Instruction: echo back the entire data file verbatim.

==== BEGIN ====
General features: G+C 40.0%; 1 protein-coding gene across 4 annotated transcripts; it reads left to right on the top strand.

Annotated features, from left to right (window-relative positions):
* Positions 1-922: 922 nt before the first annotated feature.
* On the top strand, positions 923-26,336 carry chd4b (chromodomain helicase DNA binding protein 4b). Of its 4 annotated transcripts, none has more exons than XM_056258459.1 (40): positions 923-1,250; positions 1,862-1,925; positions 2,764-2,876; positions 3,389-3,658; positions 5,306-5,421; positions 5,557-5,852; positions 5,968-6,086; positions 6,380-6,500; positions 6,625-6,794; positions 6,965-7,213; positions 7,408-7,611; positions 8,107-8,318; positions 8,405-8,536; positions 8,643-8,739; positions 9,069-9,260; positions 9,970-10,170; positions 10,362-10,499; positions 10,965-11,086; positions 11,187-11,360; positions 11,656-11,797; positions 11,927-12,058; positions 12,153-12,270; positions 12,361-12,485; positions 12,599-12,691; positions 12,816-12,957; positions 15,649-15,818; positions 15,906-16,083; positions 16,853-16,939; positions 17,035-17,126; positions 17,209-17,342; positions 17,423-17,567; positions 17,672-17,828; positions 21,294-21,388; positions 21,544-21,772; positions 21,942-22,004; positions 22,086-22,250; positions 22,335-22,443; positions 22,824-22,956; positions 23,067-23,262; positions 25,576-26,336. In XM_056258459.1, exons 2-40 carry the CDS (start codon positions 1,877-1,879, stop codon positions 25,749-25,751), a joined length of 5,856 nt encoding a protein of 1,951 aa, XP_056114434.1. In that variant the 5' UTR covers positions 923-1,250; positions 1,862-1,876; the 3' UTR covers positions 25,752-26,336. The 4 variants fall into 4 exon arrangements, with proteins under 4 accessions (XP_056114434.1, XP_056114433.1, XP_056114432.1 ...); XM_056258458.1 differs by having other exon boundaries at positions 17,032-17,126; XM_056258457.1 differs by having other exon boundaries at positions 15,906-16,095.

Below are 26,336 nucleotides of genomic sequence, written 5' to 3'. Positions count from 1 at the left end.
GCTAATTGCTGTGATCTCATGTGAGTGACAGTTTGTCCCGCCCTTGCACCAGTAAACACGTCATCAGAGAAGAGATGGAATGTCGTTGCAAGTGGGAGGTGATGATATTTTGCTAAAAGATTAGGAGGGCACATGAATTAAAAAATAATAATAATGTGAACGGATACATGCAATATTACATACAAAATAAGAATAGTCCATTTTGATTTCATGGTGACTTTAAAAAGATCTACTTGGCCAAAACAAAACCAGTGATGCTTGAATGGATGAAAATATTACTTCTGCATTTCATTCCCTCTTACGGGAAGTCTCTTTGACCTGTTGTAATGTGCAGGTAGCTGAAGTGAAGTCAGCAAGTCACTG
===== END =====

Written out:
General features: G+C 40.0%; 1 protein-coding gene across 4 annotated transcripts; it reads left to right on the top strand.

Annotated features, from left to right (window-relative positions):
* Positions 1-922: 922 nt before the first annotated feature.
* On the top strand, positions 923-26,336 carry chd4b (chromodomain helicase DNA binding protein 4b). Of its 4 annotated transcripts, none has more exons than XM_056258459.1 (40): positions 923-1,250; positions 1,862-1,925; positions 2,764-2,876; positions 3,389-3,658; positions 5,306-5,421; positions 5,557-5,852; positions 5,968-6,086; positions 6,380-6,500; positions 6,625-6,794; positions 6,965-7,213; positions 7,408-7,611; positions 8,107-8,318; positions 8,405-8,536; positions 8,643-8,739; positions 9,069-9,260; positions 9,970-10,170; positions 10,362-10,499; positions 10,965-11,086; positions 11,187-11,360; positions 11,656-11,797; positions 11,927-12,058; positions 12,153-12,270; positions 12,361-12,485; positions 12,599-12,691; positions 12,816-12,957; positions 15,649-15,818; positions 15,906-16,083; positions 16,853-16,939; positions 17,035-17,126; positions 17,209-17,342; positions 17,423-17,567; positions 17,672-17,828; positions 21,294-21,388; positions 21,544-21,772; positions 21,942-22,004; positions 22,086-22,250; positions 22,335-22,443; positions 22,824-22,956; positions 23,067-23,262; positions 25,576-26,336. In XM_056258459.1, exons 2-40 carry the CDS (start codon positions 1,877-1,879, stop codon positions 25,749-25,751), a joined length of 5,856 nt encoding a protein of 1,951 aa, XP_056114434.1. In that variant the 5' UTR covers positions 923-1,250; positions 1,862-1,876; the 3' UTR covers positions 25,752-26,336. The 4 variants fall into 4 exon arrangements, with proteins under 4 accessions (XP_056114434.1, XP_056114433.1, XP_056114432.1 ...); XM_056258458.1 differs by having other exon boundaries at positions 17,032-17,126; XM_056258457.1 differs by having other exon boundaries at positions 15,906-16,095.

Below are 26,336 nucleotides of genomic sequence, written 5' to 3'. Positions count from 1 at the left end.
GCTAATTGCTGTGATCTCATGTGAGTGACAGTTTGTCCCGCCCTTGCACCAGTAAACACGTCATCAGAGAAGAGATGGAATGTCGTTGCAAGTGGGAGGTGATGATATTTTGCTAAAAGATTAGGAGGGCACATGAATTAAAAAATAATAATAATGTGAACGGATACATGCAATATTACATACAAAATAAGAATAGTCCATTTTGATTTCATGGTGACTTTAAAAAGATCTACTTGGCCAAAACAAAACCAGTGATGCTTGAATGGATGAAAATATTACTTCTGCATTTCATTCCCTCTTACGGGAAGTCTCTTTGACCTGTTGTAATGTGCAGGTAGCTGAAGTGAAGTCAGCAAGTCACTG